Tarchonanthus camphoratus L.

Common name: Camphor bush (E), Moologa (V), Mofahlana (S.sotho), Igqeba emlimhlophe (Z), Wildekanferbos (A), Mofathla (T)
South African Tree Number 733

Tarchonanthus camphoratus

This interesting small tree with its attractive grey foliage is particularly suited to tough conditions. From sites blasted by wind and coastal sea spray to dry inland gardens, it performs well. It is even able to shoot from the base if burnt almost to the ground. If you are looking for a survivor for your difficult landscape site- this is it!

The name Tarchonanthus is derived from the Greek word meaning funeral flower. This name is divided into two parts, 'Tarchos', which means funeral rites and 'Anthos' meaning flower. It is unclear why this name was given, but Jackson (1990) suggests it may have to do with the camphorous smell. The name camphoratus refers to the strong smell of camphor given off when the leaves are crushed.

The camphor bush is widespread in Southern Africa. It grows in thickets of bushveld, grassland, forest and semi-desert. It grows mostly in sandy soils in the low-lying and sand forest of the coast.

Tarchonanthus camphoratus grows from 2-9m high. It is a semi-deciduous small tree that grows mostly in large uniform groups, but it grows larger and more densely when it grows alone among other trees in the bush. The branches and foliage make a V-shaped canopy. The stem is covered with pale brown bark. Leaves are grey green above and pale grey and felted underneath, with prominent venation on the underside. The leaves are narrow, with entire or finely toothed margins.

The creamy-white flowers are borne in a branched inflorescence on the terminal end of the branch. The fruits are covered with fluffy cottonwool-like hairs, and are produced mostly in March to November. These woolly, white fruiting heads are strongly scented and most attractive. Male and female flowers are borne on separate trees.

The camphor bush is used for medicinal purposes. Problems such as blocked sinuses and headache can be healed by inhaling the smoke from the burning green leaves. Drinking boiled mixture of leaves and water can help to treat coughing, toothache, abdominal pain and bronchitis. Leaves can also be used for massaging body stiffness and also as a perfume. The cottonwool like seedheads were used to stuff cushions.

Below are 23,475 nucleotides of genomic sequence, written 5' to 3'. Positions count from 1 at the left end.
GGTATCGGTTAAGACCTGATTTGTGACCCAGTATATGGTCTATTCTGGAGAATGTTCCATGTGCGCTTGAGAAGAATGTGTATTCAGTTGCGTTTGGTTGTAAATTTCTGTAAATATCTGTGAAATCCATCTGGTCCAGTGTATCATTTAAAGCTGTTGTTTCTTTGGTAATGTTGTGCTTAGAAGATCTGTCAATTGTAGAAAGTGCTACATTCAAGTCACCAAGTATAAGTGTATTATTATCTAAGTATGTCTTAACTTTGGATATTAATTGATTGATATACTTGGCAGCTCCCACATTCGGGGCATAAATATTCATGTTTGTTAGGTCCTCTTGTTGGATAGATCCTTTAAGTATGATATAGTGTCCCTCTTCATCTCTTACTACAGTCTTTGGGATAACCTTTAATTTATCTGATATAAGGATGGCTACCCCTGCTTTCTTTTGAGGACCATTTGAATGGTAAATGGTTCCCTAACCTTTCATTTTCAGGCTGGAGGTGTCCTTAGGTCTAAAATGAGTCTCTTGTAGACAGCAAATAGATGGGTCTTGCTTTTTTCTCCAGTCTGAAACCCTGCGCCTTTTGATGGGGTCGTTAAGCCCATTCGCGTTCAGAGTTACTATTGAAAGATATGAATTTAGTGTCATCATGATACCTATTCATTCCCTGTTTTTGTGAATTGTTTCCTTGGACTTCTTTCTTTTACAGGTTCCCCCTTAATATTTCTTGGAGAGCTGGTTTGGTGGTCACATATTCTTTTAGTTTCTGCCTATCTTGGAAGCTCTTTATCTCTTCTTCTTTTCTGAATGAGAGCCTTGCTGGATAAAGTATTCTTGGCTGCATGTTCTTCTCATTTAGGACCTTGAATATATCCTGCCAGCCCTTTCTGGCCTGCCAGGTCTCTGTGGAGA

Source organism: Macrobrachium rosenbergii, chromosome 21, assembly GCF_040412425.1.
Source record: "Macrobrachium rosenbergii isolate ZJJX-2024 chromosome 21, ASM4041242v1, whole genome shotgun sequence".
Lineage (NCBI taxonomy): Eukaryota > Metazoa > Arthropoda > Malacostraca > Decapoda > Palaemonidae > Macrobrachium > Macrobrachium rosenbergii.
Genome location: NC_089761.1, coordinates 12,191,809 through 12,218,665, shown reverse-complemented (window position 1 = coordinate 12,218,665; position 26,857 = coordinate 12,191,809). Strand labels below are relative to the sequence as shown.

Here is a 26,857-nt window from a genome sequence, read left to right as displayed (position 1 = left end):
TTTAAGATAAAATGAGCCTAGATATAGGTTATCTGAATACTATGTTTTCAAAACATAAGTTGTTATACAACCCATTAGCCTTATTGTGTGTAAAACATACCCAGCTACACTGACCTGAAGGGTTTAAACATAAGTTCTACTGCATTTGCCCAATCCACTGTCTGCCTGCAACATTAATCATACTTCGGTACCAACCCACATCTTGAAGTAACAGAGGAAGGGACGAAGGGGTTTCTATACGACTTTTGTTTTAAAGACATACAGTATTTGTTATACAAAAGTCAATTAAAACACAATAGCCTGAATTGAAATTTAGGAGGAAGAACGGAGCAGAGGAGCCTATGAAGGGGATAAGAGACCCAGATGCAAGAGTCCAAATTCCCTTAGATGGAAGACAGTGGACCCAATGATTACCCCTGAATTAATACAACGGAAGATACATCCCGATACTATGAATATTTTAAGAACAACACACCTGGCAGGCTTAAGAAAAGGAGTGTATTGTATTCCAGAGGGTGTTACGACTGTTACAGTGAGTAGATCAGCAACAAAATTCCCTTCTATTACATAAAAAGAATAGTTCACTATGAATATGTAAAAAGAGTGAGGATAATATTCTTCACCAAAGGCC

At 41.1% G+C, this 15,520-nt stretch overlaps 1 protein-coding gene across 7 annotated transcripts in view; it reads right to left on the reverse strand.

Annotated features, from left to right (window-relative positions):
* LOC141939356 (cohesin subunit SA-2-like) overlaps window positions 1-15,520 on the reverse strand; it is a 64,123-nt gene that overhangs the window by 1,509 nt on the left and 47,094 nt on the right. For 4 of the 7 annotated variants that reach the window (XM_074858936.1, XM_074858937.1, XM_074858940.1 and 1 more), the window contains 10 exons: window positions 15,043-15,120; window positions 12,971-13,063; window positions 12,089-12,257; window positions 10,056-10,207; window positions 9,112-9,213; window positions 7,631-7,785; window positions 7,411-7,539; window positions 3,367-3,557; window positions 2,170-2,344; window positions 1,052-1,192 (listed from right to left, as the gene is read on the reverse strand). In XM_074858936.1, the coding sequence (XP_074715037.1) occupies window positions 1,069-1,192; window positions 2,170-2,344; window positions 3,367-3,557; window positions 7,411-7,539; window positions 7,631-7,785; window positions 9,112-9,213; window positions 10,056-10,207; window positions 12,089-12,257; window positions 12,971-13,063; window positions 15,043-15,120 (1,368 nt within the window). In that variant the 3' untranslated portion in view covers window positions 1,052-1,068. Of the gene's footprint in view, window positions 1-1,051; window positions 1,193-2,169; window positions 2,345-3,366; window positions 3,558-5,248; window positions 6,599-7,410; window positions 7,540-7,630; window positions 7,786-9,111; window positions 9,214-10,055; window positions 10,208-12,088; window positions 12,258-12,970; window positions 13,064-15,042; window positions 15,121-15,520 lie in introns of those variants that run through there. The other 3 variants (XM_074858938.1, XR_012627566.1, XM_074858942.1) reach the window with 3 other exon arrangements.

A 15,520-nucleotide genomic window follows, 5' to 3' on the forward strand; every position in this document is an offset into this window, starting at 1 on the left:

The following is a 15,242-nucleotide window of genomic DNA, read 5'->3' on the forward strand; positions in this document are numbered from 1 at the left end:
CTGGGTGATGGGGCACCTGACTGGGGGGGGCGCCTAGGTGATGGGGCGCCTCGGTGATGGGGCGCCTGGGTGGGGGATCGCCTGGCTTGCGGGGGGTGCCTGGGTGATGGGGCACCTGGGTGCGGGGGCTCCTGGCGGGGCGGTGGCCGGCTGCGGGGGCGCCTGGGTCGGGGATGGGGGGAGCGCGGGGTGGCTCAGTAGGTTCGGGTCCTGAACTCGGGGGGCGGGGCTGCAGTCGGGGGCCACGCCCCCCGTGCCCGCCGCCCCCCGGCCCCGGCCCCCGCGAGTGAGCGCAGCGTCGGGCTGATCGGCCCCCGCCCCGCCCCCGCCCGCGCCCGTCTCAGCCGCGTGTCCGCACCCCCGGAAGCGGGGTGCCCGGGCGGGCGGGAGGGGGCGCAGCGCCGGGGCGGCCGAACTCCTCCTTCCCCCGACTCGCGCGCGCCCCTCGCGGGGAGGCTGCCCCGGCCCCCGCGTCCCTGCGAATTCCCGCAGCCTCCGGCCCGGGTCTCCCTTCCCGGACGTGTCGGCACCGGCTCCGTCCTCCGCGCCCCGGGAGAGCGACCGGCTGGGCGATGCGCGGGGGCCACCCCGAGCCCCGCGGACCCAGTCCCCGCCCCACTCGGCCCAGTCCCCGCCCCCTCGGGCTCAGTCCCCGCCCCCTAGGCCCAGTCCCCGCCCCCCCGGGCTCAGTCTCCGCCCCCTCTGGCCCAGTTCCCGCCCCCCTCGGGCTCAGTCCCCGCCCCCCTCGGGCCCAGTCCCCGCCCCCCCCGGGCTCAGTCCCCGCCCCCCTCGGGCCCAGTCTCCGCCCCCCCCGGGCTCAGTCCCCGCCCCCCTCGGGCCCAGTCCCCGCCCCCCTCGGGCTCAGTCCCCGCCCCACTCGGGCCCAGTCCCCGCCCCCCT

Animals such as kudu, giraffe, impala and springbok browse the leaves of this tree.

There are only a few species of Tarchonanthus. T trilobus is also in cultivation. The genus occurs in Africa and Arabia. It is closely related to Brachylaena, which also provides attractive, grey-leafed, small trees for the garden.

Growing Tarchonanthus camporatus

This tree can be used in the garden for areas with severe frost and drought. It is also an excellent tree for creating tall hedges or windbreaks in coastal gardens and for binding sand dunes. It provides a good shape and it can be also used as a bonsai specimen.

Propagate this tree from seed, which may take 8 weeks to germinate. It may also be propagated by softwood cuttings. Young plants transplant fairly easily. The tree requires no special nurturing.

Update: April 2008. See Tarchonanthus littoralis for updated taxonomic information on this genus.


  • Grant, R and Thomas, V. 1998. Sappi Tree Spotting Kwazulu-Natal. Jacana Publishers. Johannesburg.
  • Jackson, W.P. 1990. Origins and Meanings of Names of South Africa. UCT Publishers. Cape Town.
  • Palmer, E. and Pitman, N. 1973. Trees of Southern Africa. A.A.Balkema. Cape Town.
  • Pooley, E. 1993. Trees of Natal. Natal Flora Publication. Durban.
  • Van Wyk, B and Van Wyk, P. 1997. Trees of Southern Africa. Struik Publishers. Cape Town.


Samson Moeketsi Letsela & Andrew Hankey
Walter Sisulu National Botanical Garden
(with additions by Yvonne Reynolds)
May 2002

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This page forms part of the South African National Biodiversity Institute's plant information website www.plantzafrica.com